Astra, a space start-up company based in California, emerged as the latest rocket builder to reach space.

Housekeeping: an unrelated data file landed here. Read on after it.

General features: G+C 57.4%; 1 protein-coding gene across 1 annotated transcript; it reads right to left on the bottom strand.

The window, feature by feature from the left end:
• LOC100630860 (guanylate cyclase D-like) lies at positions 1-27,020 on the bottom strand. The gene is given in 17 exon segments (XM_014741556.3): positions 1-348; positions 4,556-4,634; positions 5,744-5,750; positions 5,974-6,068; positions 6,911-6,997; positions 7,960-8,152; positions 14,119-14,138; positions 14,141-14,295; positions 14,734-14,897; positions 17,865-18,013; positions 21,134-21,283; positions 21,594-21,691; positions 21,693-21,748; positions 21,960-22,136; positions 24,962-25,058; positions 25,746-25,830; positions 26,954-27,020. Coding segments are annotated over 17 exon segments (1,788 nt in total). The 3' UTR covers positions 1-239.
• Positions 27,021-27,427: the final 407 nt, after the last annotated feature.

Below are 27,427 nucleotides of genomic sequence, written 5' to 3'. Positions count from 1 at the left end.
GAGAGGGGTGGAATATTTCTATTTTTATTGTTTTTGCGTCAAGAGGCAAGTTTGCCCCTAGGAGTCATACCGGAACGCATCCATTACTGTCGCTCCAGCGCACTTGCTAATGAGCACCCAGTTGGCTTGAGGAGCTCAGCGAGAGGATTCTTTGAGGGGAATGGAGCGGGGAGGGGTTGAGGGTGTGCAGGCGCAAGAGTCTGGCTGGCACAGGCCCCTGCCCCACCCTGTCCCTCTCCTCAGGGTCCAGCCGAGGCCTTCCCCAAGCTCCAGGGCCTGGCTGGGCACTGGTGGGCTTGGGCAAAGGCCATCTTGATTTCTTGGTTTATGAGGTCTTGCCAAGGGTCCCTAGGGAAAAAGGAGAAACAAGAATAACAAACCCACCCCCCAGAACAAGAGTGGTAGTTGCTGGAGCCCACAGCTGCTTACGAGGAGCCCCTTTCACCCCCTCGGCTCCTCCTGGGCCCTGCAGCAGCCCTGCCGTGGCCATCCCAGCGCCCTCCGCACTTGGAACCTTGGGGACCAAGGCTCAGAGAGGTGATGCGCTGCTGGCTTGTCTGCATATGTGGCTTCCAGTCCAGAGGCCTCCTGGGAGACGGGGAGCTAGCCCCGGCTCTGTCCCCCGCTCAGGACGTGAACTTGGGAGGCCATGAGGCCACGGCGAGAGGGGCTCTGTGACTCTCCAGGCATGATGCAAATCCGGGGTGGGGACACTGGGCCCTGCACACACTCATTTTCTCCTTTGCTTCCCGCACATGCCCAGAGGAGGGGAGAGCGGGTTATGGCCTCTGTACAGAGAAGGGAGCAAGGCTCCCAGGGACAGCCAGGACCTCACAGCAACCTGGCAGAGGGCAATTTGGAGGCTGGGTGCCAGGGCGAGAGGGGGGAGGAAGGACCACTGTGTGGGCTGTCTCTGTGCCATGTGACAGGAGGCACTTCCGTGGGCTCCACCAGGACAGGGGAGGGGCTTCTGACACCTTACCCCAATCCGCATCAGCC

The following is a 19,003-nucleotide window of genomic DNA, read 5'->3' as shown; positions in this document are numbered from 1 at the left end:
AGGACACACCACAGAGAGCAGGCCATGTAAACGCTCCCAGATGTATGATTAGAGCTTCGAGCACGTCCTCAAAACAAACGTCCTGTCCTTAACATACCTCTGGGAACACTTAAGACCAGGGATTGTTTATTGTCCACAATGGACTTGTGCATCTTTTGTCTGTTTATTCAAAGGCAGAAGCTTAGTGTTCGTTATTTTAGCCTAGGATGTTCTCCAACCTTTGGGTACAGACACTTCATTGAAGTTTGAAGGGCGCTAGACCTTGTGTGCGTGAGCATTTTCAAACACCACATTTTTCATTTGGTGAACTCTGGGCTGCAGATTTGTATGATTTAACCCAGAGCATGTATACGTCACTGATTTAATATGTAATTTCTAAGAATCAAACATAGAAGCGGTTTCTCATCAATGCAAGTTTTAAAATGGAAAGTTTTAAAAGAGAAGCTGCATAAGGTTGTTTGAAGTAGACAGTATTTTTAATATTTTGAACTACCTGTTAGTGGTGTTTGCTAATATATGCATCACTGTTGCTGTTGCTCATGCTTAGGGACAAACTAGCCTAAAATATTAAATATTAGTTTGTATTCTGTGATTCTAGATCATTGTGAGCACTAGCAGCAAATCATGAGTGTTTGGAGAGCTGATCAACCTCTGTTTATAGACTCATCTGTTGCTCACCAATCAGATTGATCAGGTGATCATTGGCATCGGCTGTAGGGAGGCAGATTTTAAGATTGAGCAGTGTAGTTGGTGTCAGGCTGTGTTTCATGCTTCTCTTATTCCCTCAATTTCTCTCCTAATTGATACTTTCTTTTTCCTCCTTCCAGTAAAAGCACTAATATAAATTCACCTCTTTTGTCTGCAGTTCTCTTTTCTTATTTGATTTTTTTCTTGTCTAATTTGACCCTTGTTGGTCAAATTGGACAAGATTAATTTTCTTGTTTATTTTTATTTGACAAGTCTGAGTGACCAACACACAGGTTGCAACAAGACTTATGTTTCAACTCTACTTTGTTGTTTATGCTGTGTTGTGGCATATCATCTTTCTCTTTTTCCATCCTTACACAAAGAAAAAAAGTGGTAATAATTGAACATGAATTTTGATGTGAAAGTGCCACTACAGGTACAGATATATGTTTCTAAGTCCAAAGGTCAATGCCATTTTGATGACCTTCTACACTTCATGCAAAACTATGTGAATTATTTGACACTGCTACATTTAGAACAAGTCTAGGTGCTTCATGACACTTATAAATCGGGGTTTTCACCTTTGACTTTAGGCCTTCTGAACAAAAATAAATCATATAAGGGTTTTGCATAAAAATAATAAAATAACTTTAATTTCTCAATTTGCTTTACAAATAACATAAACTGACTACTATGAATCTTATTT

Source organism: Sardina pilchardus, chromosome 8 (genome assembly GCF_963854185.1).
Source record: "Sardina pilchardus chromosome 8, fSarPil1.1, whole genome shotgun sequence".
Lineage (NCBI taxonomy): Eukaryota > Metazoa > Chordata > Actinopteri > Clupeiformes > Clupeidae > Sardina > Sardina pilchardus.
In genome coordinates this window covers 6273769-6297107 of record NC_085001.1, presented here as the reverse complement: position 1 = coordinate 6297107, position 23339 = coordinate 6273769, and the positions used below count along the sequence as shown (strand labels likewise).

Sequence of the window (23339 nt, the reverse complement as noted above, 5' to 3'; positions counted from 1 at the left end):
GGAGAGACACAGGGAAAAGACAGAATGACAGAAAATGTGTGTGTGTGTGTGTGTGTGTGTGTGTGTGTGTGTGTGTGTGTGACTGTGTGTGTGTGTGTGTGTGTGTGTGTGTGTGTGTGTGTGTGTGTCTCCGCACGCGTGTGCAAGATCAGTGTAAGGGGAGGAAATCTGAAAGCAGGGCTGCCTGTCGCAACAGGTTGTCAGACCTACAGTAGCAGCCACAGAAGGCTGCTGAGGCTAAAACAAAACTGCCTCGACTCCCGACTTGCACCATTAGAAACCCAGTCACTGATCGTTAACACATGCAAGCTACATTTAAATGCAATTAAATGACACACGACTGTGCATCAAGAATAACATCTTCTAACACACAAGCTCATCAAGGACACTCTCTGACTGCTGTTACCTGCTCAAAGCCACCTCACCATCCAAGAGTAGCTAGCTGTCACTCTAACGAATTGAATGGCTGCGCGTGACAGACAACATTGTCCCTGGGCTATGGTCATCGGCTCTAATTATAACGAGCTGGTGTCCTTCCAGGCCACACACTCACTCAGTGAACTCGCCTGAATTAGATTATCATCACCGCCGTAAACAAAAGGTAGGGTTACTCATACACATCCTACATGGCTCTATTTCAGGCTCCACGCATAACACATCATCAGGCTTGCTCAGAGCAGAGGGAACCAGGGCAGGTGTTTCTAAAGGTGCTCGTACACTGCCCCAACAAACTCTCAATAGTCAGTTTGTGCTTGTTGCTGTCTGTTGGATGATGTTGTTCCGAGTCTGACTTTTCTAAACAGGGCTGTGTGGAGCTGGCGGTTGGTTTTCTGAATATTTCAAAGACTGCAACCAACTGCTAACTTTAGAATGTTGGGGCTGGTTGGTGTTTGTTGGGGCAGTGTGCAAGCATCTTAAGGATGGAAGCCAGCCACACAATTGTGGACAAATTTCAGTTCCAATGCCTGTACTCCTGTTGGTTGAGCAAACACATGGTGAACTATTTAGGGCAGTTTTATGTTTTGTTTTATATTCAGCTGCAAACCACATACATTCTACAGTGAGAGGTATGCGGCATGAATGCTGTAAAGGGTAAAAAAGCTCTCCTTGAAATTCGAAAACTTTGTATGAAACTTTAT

On December 15, in their second attempt, they successfully launched Rocket 3.2 vehicle from Kodiak, Alaska after the failure of Rocket 3.1 on September 11 due to a problem in the guidance system. The test flight, with the objective of arriving in orbit, reached up to a maximum altitude of 390 kilometres with a maximum speed of 7.2 kilometres per second, but failed to attain necessary velocity to achieve the orbit as the launcher ran out of fuel. Astra officials stated that the 11.6 meters tall Rocket 3.2 performed magnificently for approximately 8 minutes. The flight demonstrated the launcher’s first stage with Five kerosene-fuelled Delphin engines burning for 2 minutes and 22 seconds, payload fairing separation three seconds later followed by separation of the first stage and successful ignition of the second stage engine. After shutting off its upper stage, the test flight simulated activity to deploy payload into space although there were no onboard satellites. With the significant success from the present launch, Astra is planning to add a payload into their next flight Rocket 3.3 that is scheduled for early 2021. The company intends to come up with upgraded versions like Rocket 3.3, 3.4 and many more to increase performance and deliver a payload into orbit at a reduced cost that has never been possible before. This success from the private start-up company is the route for many start-ups to enter the competition in the space domain